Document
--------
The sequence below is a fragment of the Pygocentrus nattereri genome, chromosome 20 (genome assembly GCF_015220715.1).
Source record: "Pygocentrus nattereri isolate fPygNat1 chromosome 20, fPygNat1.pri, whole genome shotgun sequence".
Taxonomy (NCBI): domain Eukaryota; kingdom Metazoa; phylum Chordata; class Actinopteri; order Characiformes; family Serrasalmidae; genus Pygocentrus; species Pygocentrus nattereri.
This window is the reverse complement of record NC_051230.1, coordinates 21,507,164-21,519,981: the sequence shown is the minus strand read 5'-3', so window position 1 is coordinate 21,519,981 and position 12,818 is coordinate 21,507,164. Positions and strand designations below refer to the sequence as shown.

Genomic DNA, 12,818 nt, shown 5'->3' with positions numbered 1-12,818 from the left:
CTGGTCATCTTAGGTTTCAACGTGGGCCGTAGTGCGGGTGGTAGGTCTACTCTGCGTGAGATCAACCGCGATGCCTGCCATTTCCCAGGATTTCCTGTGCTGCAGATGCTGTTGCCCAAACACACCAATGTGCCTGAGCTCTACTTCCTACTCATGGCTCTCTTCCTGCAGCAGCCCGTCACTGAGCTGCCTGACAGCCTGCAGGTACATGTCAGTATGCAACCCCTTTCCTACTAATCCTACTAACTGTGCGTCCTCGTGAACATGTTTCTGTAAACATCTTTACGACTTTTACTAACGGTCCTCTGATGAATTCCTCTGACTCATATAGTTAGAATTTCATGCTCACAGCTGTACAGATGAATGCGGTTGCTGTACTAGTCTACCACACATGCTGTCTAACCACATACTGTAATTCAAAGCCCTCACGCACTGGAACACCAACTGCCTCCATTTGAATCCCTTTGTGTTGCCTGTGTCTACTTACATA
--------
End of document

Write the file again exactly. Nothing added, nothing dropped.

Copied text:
The sequence below is a fragment of the Pygocentrus nattereri genome, chromosome 20 (genome assembly GCF_015220715.1).
Source record: "Pygocentrus nattereri isolate fPygNat1 chromosome 20, fPygNat1.pri, whole genome shotgun sequence".
Taxonomy (NCBI): domain Eukaryota; kingdom Metazoa; phylum Chordata; class Actinopteri; order Characiformes; family Serrasalmidae; genus Pygocentrus; species Pygocentrus nattereri.
This window is the reverse complement of record NC_051230.1, coordinates 21,507,164-21,519,981: the sequence shown is the minus strand read 5'-3', so window position 1 is coordinate 21,519,981 and position 12,818 is coordinate 21,507,164. Positions and strand designations below refer to the sequence as shown.

Genomic DNA, 12,818 nt, shown 5'->3' with positions numbered 1-12,818 from the left:
CTGGTCATCTTAGGTTTCAACGTGGGCCGTAGTGCGGGTGGTAGGTCTACTCTGCGTGAGATCAACCGCGATGCCTGCCATTTCCCAGGATTTCCTGTGCTGCAGATGCTGTTGCCCAAACACACCAATGTGCCTGAGCTCTACTTCCTACTCATGGCTCTCTTCCTGCAGCAGCCCGTCACTGAGCTGCCTGACAGCCTGCAGGTACATGTCAGTATGCAACCCCTTTCCTACTAATCCTACTAACTGTGCGTCCTCGTGAACATGTTTCTGTAAACATCTTTACGACTTTTACTAACGGTCCTCTGATGAATTCCTCTGACTCATATAGTTAGAATTTCATGCTCACAGCTGTACAGATGAATGCGGTTGCTGTACTAGTCTACCACACATGCTGTCTAACCACATACTGTAATTCAAAGCCCTCACGCACTGGAACACCAACTGCCTCCATTTGAATCCCTTTGTGTTGCCTGTGTCTACTTACATA